Skypass Travel has posted 8 Ways to Survive a Long-Haul Flight (https://www.skypasstravel.com/beatjetlag). They’ve listed things to do before, during, and after the flight. How do you survive a long-haul flight? What tips could you share? Please comment!
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I’ve flown over 192 long-haul flights and over two million miles. My ways of enduring long haul flights are:
1) Always sit in an aisle seat so you can get up at will.
2) When not sleeping, get up every two hours or so, walk around a bit, stretch near a toilet or door area.
3) Bring a filled large bottle of water onboard so you can hydrate at will I recommend the flat, seatpocket-friendly MemoBottle A5 water bottle.
4) For sleeping in an upright seat, my best accessory has been the ZZZBand, a unique eye cover headband that loops over the headrest to hold your head up while blacking out light.
5) I have also also loved the elbow sleeve which cradles my crossed arms while sleeping upright so I don’t strain my arms.
Great suggestions, Dave!
Do you have a link for the zzzband, and the elbow sleeve? Where to buy them?
1. No Jetlag really helps get over jet lag fast BUT it’s expensive. We use Pantothenic Acid (vitamin store) which is a B derivative. 1000mg each of 3 mornings before you leave, 6-8 times while flying long flights, and 3-5 mornings after you arrive. I also take it at noon the first few days after I arrive. It helps you function without that drunk tired feeling! Amazing!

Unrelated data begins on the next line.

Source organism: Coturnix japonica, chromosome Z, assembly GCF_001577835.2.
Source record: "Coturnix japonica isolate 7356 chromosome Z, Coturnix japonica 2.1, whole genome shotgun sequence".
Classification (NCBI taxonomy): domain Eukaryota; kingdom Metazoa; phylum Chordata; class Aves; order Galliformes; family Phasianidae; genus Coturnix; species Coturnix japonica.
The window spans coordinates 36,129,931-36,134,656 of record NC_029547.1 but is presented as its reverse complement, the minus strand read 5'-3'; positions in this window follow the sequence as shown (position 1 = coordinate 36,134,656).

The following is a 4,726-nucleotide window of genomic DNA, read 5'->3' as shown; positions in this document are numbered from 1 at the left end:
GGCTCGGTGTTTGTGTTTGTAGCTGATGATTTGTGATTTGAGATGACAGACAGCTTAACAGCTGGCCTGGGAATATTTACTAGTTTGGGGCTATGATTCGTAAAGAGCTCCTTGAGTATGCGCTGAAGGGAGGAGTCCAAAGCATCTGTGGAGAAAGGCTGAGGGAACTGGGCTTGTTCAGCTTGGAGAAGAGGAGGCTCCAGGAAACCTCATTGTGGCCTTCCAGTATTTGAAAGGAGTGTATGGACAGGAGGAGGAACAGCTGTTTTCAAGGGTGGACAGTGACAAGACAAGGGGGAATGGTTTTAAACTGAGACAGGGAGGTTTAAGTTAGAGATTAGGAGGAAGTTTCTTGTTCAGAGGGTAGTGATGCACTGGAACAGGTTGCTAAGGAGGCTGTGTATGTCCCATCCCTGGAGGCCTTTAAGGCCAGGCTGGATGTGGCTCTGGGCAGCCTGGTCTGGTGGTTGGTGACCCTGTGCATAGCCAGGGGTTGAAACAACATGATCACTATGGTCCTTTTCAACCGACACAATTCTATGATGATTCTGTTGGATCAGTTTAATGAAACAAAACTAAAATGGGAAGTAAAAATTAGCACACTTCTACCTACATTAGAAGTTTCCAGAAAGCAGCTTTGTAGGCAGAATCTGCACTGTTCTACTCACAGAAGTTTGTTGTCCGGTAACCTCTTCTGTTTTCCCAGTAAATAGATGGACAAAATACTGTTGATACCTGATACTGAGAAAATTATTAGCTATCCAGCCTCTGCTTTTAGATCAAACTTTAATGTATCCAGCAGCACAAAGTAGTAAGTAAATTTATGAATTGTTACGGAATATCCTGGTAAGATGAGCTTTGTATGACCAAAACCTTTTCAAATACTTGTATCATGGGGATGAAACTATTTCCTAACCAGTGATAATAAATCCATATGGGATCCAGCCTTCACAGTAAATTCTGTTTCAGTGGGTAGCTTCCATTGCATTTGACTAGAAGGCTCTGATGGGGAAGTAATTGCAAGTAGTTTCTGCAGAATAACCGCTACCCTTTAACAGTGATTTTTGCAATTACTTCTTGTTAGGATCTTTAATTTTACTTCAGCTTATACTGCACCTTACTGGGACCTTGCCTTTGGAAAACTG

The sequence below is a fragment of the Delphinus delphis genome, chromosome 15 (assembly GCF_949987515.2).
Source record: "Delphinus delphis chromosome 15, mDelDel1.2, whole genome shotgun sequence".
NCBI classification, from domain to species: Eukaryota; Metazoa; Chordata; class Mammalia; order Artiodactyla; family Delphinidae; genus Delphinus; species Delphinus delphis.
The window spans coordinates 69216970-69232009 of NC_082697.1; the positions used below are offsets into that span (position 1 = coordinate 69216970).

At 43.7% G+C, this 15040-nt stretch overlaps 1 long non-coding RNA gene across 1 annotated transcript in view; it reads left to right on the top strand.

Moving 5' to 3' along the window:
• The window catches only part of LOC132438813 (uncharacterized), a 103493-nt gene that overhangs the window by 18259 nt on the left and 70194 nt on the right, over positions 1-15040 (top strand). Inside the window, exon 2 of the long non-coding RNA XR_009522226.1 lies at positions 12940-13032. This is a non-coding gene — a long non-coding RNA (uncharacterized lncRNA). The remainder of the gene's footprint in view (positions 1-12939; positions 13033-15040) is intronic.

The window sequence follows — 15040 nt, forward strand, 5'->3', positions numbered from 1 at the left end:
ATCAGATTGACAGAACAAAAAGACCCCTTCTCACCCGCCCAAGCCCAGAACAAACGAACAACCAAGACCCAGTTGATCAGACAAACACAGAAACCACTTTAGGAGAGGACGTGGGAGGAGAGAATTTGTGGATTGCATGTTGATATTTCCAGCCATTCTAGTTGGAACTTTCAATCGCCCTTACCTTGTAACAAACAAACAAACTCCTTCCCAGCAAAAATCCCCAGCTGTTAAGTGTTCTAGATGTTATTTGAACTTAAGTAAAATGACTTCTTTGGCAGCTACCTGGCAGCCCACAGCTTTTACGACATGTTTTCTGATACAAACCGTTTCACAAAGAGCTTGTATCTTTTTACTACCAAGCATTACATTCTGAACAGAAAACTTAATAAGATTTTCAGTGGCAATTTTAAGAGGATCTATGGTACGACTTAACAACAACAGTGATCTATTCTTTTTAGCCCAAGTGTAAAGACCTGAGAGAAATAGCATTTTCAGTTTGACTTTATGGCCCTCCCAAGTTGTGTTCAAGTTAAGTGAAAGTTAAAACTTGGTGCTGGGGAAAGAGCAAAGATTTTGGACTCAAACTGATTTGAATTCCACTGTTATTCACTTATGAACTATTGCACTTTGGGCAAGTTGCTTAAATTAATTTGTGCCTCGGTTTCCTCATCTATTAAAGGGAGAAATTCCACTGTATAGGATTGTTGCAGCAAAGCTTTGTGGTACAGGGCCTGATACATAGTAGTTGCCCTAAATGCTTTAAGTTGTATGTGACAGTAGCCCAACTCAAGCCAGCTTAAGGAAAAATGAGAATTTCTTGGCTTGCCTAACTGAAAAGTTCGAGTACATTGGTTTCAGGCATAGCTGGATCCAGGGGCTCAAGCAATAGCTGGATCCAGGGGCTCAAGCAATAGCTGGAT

2. Melatonin to go to sleep after you arrive. Take it 30 minutes before you want to sleep for the next week or two. Your body produces this naturally but it needs to reset to the new time zone.
one word: Ambien. Really.
I used to always take Ambien because it really put me to sleep. However, I found that I became a walking zombie if I was under the influence of Ambien and then had to function in any way. I literally have no memory of an entire layover in Cameroun because I was on Ambien. My family says it was kind of scary to pull the zombie around while waiting for the next flight. The straw that broke the camel’s back was when I flew by myself from West Africa to the States. I took an Ambien, the flight schedule got messed up, and I was apparently acting a little high as we waited for the plane to take off. Never again. Everyone reacts differently, but just a gentle warning–Ambien does a number on some people and I am one of them.
2-A is nice, too!